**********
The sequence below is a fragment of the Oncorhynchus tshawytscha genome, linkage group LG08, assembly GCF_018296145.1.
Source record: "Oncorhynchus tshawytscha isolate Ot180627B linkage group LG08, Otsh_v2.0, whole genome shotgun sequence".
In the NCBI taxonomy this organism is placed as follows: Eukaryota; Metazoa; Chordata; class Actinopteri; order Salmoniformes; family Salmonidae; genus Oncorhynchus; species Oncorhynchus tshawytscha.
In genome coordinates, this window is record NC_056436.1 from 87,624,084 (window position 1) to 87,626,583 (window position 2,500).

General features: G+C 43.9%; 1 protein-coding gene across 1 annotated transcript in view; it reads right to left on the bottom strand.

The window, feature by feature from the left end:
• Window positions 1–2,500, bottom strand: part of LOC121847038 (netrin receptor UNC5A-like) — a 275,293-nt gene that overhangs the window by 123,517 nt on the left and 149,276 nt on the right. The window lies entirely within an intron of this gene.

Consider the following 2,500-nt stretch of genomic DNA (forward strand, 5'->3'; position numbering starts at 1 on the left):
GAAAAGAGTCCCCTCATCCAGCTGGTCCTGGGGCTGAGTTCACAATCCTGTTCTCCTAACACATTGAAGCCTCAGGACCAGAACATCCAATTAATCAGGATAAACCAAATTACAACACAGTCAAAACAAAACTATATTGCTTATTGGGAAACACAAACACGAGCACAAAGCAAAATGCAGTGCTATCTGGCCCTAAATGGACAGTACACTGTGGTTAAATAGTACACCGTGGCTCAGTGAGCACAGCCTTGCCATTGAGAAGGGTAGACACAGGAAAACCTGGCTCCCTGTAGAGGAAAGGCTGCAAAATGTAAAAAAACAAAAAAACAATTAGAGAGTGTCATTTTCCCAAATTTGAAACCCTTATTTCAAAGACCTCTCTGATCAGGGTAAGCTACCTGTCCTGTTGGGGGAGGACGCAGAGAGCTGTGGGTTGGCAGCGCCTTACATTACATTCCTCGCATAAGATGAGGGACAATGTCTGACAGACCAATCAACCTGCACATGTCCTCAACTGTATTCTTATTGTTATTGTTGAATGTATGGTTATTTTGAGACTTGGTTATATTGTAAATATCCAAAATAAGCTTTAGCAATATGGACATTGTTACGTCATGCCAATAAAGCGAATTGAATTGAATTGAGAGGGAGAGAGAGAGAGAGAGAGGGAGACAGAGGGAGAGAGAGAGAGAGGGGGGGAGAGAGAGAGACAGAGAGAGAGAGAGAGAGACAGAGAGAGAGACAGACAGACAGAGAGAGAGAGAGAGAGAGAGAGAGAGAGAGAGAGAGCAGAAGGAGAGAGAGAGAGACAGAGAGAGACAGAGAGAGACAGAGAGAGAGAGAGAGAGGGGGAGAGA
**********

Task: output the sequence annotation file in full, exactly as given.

The sequence below is a fragment of the Oncorhynchus tshawytscha genome, linkage group LG08, assembly GCF_018296145.1.
Source record: "Oncorhynchus tshawytscha isolate Ot180627B linkage group LG08, Otsh_v2.0, whole genome shotgun sequence".
In the NCBI taxonomy this organism is placed as follows: Eukaryota; Metazoa; Chordata; class Actinopteri; order Salmoniformes; family Salmonidae; genus Oncorhynchus; species Oncorhynchus tshawytscha.
In genome coordinates, this window is record NC_056436.1 from 87,624,084 (window position 1) to 87,626,583 (window position 2,500).

General features: G+C 43.9%; 1 protein-coding gene across 1 annotated transcript in view; it reads right to left on the bottom strand.

The window, feature by feature from the left end:
• Window positions 1–2,500, bottom strand: part of LOC121847038 (netrin receptor UNC5A-like) — a 275,293-nt gene that overhangs the window by 123,517 nt on the left and 149,276 nt on the right. The window lies entirely within an intron of this gene.

Consider the following 2,500-nt stretch of genomic DNA (forward strand, 5'->3'; position numbering starts at 1 on the left):
GAAAAGAGTCCCCTCATCCAGCTGGTCCTGGGGCTGAGTTCACAATCCTGTTCTCCTAACACATTGAAGCCTCAGGACCAGAACATCCAATTAATCAGGATAAACCAAATTACAACACAGTCAAAACAAAACTATATTGCTTATTGGGAAACACAAACACGAGCACAAAGCAAAATGCAGTGCTATCTGGCCCTAAATGGACAGTACACTGTGGTTAAATAGTACACCGTGGCTCAGTGAGCACAGCCTTGCCATTGAGAAGGGTAGACACAGGAAAACCTGGCTCCCTGTAGAGGAAAGGCTGCAAAATGTAAAAAAACAAAAAAACAATTAGAGAGTGTCATTTTCCCAAATTTGAAACCCTTATTTCAAAGACCTCTCTGATCAGGGTAAGCTACCTGTCCTGTTGGGGGAGGACGCAGAGAGCTGTGGGTTGGCAGCGCCTTACATTACATTCCTCGCATAAGATGAGGGACAATGTCTGACAGACCAATCAACCTGCACATGTCCTCAACTGTATTCTTATTGTTATTGTTGAATGTATGGTTATTTTGAGACTTGGTTATATTGTAAATATCCAAAATAAGCTTTAGCAATATGGACATTGTTACGTCATGCCAATAAAGCGAATTGAATTGAATTGAGAGGGAGAGAGAGAGAGAGAGAGGGAGACAGAGGGAGAGAGAGAGAGAGGGGGGGAGAGAGAGAGACAGAGAGAGAGAGAGAGAGACAGAGAGAGAGACAGACAGACAGAGAGAGAGAGAGAGAGAGAGAGAGAGAGAGAGAGAGCAGAAGGAGAGAGAGAGAGACAGAGAGAGACAGAGAGAGACAGAGAGAGAGAGAGAGAGGGGGAGAGA